A college campus. Large-group Bible study. Programming organized by the denominational staff. These are just a few of the new aspects of Big Tent, meeting today through Saturday in Knoxville, Tenn.
A new location
Over 700 Presbyterians are gathering on the campus of the University of Tennessee for Big Tent. Many are sleeping in dorm rooms and eating in the college cafeteria for the first time since their own college years. All are trying to keep cool in temperatures over 90 degrees.
Believing education to be part of Presbyterian DNA, Stated Clerk Gradye Parsons said hosting Big Tent on a college campus will support attendees’ desires to learn while also practicing good financial stewardship. Conference planners said they hope the conference location will serve as “a great reunion of our faith family,” with opportunities for fellowship and learning.
A new creation
“Is the church dying?”
Big Tent started with worship, with this question raised early in the sermon by Jana Childers, dean, vice president for academic affairs and professor of homiletics and speech at San Francisco Theological Seminary.
“We are all trying so hard not to die… and we have already died,” claimed Childers. So, is the church dying? No – because we have already died; death has already happened to believers and to the church, she said, because one has died for all – and now all believers and the church are a new creation. Childers said this new creation moves beyond talk of death and instead looks like a community able to act against its own self-interest. A new creation can have conversations about race. A new creation can “Live Missionally,” the tagline of the theme of this Big Tent. Because we are in Christ, Childers stressed, the church is a new creation.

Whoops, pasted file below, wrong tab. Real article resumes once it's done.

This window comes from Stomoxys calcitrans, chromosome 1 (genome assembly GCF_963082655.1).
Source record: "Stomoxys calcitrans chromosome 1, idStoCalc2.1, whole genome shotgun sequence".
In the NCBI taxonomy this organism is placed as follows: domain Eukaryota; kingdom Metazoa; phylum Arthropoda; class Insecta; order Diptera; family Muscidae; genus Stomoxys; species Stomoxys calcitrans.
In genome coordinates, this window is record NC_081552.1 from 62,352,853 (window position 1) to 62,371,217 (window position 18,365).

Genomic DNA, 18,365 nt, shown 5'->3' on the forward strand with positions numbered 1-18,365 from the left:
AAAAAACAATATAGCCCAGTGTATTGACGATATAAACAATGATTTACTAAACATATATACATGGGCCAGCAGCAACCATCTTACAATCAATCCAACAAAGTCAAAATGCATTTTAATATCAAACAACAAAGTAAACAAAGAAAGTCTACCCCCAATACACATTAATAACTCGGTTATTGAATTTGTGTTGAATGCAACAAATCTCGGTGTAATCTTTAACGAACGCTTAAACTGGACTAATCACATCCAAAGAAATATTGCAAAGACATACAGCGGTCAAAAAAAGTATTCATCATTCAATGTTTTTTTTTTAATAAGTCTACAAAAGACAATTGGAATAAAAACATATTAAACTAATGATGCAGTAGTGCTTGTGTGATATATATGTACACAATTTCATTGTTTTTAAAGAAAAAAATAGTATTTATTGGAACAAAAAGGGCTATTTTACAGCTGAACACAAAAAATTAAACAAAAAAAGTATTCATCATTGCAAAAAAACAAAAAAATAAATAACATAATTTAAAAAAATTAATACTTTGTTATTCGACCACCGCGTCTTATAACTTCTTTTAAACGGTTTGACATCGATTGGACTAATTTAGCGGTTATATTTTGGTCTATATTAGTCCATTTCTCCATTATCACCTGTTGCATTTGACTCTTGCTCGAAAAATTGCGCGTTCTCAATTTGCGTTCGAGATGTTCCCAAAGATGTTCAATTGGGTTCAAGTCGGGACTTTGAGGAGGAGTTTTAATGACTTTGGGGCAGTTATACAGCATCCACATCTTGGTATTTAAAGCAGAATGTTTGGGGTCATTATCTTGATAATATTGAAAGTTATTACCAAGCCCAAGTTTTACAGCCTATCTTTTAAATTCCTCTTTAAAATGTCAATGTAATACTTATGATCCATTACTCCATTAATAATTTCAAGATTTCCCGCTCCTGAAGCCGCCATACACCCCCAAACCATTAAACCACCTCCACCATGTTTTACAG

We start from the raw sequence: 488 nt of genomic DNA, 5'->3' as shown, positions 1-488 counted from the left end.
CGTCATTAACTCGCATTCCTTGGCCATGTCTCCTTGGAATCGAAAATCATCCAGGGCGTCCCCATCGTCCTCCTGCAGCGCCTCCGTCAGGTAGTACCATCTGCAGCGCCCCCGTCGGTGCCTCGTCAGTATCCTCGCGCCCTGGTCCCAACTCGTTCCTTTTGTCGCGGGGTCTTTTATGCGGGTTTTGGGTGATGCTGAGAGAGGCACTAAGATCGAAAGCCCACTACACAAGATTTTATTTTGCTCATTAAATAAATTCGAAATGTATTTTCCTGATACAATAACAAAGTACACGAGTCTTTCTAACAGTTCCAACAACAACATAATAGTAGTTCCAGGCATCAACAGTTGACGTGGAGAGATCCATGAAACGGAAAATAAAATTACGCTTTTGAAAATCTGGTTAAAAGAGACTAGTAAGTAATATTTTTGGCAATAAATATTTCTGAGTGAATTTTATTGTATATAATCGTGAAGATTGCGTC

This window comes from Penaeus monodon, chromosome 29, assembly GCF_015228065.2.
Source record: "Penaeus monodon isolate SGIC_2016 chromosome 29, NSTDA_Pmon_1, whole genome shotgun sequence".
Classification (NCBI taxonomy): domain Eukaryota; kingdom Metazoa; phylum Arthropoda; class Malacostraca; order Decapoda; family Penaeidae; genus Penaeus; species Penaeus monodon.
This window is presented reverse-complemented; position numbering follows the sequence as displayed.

A new study
Another new venture is large-group Bible study led by Kang-Yup Na, associate professor at Westminster College. Focusing on Luke 15, the study called “The Lost and Found of Missional Living” looks at Scripture in depth.
Na looked at the three parables in Luke 15 (the lost sheep, the lost coin, the lost sons) and asked attendees to consider it anew. He asked: What would happen if the text was read without verse numbers or headers? How can readers fall into the text to read Luke in new ways?
Because each person is conditioned to experience the world in a specific way, the Bible is read through the lens of dominant cultural conditioning, he said. And yet, God is always doing a new thing, he stressed: a new creation; a new Jerusalem; a new interpretation; a new heaven and a new earth. It’s time, he said, for Christians to read Luke with a new understanding.